Concert Review: Neil Young’s Live Rust – The Civic, August 9, 2019

An all-star New Zealand lineup hit the stage at The Civic last night, delivering three hours of Neil Young classics including a track-by-track performance of the rock masterpiece, Live Rust, celebrating the album’s 40th anniversary.

‘Supergroup’ is a term that hasn’t felt so overwhelmingly applicable as it did last night since Cream formed in 1966. While the British rock band featured three musicians of phenomenal talent, last night’s performance of Neil Young classics and a full, track-by-track, back-to-back rendition of the 1979 album, Live Rust, displayed the staggering talent of nine all-star New Zealand musicians.

Consisting of Liam Finn, Jon Toogood, Sam Scott, SJD, Reb Fountain, Delaney Davidson, Chris O’Connor, Brett Adams and Dianne Swann, you’d be hard-pressed to find a performance so vibrant in energy, enthusiasm, and pure talent as last night’s concert at The Civic. While all of these musicians are capable of delivering brilliant, individual performances at their respective gigs, to see them perform together last night was nothing short of pure magic.

The first 90 minutes of the concert including selected Neil Young classics, opening with a gorgeous quartet of strings and excellent group renditions of the Buffalo Springfield favourites, Expecting to Fly and Broken Arrow, before Delaney Davidson elevated the energy in the room to palpable levels with his captivating performances in Mr Soul and the gut-wrenching Crosby, Stills, Nash & Young counterculture protest song, Ohio.

SJD (Sean James Donnelly), Dianne Swann, Sam Scott, and Reb Fountain weaved their complementary sounds through Don’t Let it Bring You Down, Helpless, Down By The River, and Revolutionary Blues, before Jon Toogood took centre stage for a flawless and powerful performance of the Harvest hit, Old Man, afterward addressing the crowd and revealing the concert also marked his 48th birthday.

With the collected band on stage together for Harvest Moon – featuring a perfectly authentic use of musical broom by Reb Fountain, lead vocals by Sam Scott, and angelic harmonising vocals by Liam Finn and Dianne Swann – the first set closed with Pocahontas, Cowgirl in the Sand, and Southern Man which, despite feeling it was impossible, raised the bar even higher through a combination of thumping drums by Chris O’Connor, and the howling guitar and pure musical brilliance of Brett Adams and Delaney Davidson.

To look at the collaborative performances mentioned so far, this would have easily been a satisfactory concert had the evening ended there – and this barely covers the consistent presence of every member of the supergroup, each of them nimbly moving throughout the stage and drifting between backing vocals, percussion, and taking the individual or shared spotlight throughout.

Following a short break and the raising of the stage backdrop, the group returned to begin the second half of their performance: the full, track-by-track, back-to-back rendition of Live Rust. By this point, and with absolutely no exaggeration, I’m sure I wasn’t alone in thinking there couldn’t be any improvement on what we’d already seen on stage. However, with Reb Fountain taking a seat at the piano for After the Gold Rush, what followed was a balanced and precise rendition that made me fall in love with Neil Young and Live Rust all over again.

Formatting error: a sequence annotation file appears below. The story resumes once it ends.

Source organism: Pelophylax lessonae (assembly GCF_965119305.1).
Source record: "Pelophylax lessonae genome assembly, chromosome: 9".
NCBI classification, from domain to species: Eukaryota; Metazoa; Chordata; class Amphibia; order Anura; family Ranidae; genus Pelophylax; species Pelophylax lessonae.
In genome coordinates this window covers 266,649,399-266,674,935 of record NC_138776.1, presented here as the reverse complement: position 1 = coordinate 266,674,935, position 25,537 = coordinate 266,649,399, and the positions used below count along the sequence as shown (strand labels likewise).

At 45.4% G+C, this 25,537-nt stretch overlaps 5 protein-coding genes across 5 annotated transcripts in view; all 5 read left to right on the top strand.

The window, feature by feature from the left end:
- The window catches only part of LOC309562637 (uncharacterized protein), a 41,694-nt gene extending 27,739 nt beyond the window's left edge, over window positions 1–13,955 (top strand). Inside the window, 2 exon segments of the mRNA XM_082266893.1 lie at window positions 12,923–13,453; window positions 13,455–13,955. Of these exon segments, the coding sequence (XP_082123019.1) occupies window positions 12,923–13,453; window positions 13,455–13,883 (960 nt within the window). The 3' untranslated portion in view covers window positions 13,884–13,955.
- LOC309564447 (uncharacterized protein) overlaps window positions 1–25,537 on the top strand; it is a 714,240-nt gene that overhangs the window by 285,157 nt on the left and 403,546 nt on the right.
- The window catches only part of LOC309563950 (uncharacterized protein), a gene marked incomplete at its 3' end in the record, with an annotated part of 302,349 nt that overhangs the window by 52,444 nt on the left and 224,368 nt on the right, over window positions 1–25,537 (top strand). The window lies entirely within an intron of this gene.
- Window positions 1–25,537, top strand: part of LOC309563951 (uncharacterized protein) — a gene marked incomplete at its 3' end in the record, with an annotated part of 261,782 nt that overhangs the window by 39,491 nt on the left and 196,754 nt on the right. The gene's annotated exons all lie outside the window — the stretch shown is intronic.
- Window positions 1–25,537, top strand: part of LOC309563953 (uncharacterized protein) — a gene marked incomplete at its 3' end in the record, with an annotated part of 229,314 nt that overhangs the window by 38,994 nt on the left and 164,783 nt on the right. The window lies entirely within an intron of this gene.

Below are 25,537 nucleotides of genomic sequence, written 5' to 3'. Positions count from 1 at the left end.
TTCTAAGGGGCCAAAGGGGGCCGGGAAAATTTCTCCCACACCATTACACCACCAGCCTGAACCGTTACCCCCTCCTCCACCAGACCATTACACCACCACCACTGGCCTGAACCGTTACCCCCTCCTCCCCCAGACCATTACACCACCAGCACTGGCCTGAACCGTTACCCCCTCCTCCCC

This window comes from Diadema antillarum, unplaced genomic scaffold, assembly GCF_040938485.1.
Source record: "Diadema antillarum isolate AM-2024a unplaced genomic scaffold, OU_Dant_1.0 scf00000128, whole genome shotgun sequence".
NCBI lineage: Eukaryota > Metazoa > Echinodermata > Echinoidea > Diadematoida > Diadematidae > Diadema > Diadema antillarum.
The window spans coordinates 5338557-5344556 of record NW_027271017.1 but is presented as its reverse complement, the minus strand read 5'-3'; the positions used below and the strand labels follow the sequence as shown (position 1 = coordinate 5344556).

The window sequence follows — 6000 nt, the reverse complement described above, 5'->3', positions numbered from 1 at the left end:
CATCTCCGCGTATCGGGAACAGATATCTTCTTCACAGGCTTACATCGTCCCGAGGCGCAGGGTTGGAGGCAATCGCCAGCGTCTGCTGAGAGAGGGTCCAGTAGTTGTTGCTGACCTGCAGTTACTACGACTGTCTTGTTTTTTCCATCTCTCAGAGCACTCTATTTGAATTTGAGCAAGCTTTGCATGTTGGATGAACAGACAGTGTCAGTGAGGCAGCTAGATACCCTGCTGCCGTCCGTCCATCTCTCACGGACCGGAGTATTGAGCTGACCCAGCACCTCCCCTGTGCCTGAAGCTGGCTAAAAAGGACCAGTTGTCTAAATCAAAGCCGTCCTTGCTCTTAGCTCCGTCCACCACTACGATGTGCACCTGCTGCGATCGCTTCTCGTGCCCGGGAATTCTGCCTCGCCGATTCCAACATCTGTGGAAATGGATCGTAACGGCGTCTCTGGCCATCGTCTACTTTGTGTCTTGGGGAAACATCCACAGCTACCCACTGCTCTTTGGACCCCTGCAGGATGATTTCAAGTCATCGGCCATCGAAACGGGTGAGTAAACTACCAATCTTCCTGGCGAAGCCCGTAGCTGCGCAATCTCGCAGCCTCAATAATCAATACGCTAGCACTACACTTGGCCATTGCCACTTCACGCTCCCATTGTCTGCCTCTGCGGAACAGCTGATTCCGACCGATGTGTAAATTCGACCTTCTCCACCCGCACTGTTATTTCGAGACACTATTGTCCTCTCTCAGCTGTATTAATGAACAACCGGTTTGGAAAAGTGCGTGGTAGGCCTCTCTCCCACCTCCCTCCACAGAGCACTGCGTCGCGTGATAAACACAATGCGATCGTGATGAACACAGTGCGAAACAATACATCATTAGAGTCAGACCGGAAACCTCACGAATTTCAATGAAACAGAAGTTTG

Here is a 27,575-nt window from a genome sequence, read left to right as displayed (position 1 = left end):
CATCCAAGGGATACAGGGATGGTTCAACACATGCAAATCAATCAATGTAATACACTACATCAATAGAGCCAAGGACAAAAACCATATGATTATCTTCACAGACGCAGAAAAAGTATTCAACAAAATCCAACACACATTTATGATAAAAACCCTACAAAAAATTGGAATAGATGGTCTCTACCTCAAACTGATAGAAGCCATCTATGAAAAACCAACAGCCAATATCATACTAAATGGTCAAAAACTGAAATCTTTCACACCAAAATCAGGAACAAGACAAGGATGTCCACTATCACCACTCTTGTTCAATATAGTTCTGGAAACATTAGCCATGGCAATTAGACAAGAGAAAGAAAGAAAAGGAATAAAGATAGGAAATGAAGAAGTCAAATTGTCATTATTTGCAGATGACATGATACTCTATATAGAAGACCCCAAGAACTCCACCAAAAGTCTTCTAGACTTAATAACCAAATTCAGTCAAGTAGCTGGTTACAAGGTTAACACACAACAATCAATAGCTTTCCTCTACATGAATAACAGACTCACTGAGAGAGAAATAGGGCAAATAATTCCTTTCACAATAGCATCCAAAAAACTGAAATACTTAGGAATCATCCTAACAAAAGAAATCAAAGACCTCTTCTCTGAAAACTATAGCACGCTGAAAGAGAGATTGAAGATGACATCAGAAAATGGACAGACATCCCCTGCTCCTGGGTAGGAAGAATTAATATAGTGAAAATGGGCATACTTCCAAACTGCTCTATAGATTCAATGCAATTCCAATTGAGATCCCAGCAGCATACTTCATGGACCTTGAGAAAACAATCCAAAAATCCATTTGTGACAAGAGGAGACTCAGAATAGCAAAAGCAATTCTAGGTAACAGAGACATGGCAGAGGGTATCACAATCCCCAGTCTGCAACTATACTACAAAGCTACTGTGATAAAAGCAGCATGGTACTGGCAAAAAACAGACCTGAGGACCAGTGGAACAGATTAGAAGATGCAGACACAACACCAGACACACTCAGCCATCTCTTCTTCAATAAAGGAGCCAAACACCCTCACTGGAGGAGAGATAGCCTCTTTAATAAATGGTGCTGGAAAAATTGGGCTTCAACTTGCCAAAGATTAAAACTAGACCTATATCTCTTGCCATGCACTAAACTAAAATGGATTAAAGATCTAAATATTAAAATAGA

To hit that high point with 12 songs yet to be played is a feat within itself, but to elicit that same level of awe and appreciation from an entire theatre of die-hard fans for the remainder of the set was simply breathtaking – it was a collective performance that demanded adjectives yet-to-be invented within the English language. Jon Toogood’s stable and resonating presence in My My Hey Hey (Out of the Blue) was beautifully contrast with Liam Finn’s penultimate Hey Hey My My (Into the Black), while Finn’s solo acoustic on The Needle and the Damage Done showed an artist capable of near-immeasurable talent.

Special mention – if that is even possible within this review – must be given to the duo of Reb Fountain and Dianne Swann, who seemed at once euphoric, graceful, and unfathomably appreciative of their opportunity to perform these songs, reflecting the pure joy of the crowd in their every moment across the stage and directly toward their fellow musicians. It was something that tribute bands often fail to achieve – a true, undeniable level of respect for both the artist’s work they are rendering on stage, and a performance which seems not just for them, or the crowd, but for everyone in attendance, including themselves.

With the entire theatre clapping along to Tonight’s the Night, it seemed almost unfair that we received an encore, with the entire supergroup closing the evening with Heart Of Gold and

Rockin’ in the Free World on a soaring high note and final burst of energy.

To witness last night’s concert was to see a group of musicians at the very height of their combined musical excellence, putting on an unforgettable show that paid fitting tribute to an artist who helped invent and shape modern rock, folk, and country – it was a concert that many in attendance will never forget, and one that will reignite their passion for an unforgettable musical icon.

Oxford Lamoureaux

Click on any image to view a photo gallery by Ivan Karczewski:


Set 1
Expecting to Fly
Broken Arrow
Mr Soul
Don’t Let it Bring You Down
Down By The River
Revolution Blues
Old Man
Harvest Moon
Cowgirl in the Sand
Southern Man

Set 2 – Live Rust
Sugar Mountain
I Am A Child
Comes a Time
After the Gold Rush
My My Hey Hey (Out of the Blue)
When You Dance I Can Really Love
The Loner
The Needle and the Damage Done
Lotta Love
Sedan Delivery
Cortez the Killer
Cinnamon Girl
Like a Hurricane
Hey Hey My My (Into the Black)
Tonight’s the Night

Heart Of Gold
Rockin’ in the Free World